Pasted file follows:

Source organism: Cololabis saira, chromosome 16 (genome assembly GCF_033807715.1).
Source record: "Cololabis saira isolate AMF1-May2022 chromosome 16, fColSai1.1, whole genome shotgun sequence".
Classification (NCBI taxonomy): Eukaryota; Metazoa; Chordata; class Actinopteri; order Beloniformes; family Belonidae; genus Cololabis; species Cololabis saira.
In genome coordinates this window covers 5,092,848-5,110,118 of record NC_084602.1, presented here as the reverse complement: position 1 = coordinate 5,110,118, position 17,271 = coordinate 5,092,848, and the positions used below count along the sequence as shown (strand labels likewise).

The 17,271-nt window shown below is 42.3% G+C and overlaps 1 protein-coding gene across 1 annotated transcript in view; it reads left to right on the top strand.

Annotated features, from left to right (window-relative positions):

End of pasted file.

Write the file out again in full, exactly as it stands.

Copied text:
Source organism: Cololabis saira, chromosome 16 (genome assembly GCF_033807715.1).
Source record: "Cololabis saira isolate AMF1-May2022 chromosome 16, fColSai1.1, whole genome shotgun sequence".
Classification (NCBI taxonomy): Eukaryota; Metazoa; Chordata; class Actinopteri; order Beloniformes; family Belonidae; genus Cololabis; species Cololabis saira.
In genome coordinates this window covers 5,092,848-5,110,118 of record NC_084602.1, presented here as the reverse complement: position 1 = coordinate 5,110,118, position 17,271 = coordinate 5,092,848, and the positions used below count along the sequence as shown (strand labels likewise).

The 17,271-nt window shown below is 42.3% G+C and overlaps 1 protein-coding gene across 1 annotated transcript in view; it reads left to right on the top strand.

Annotated features, from left to right (window-relative positions):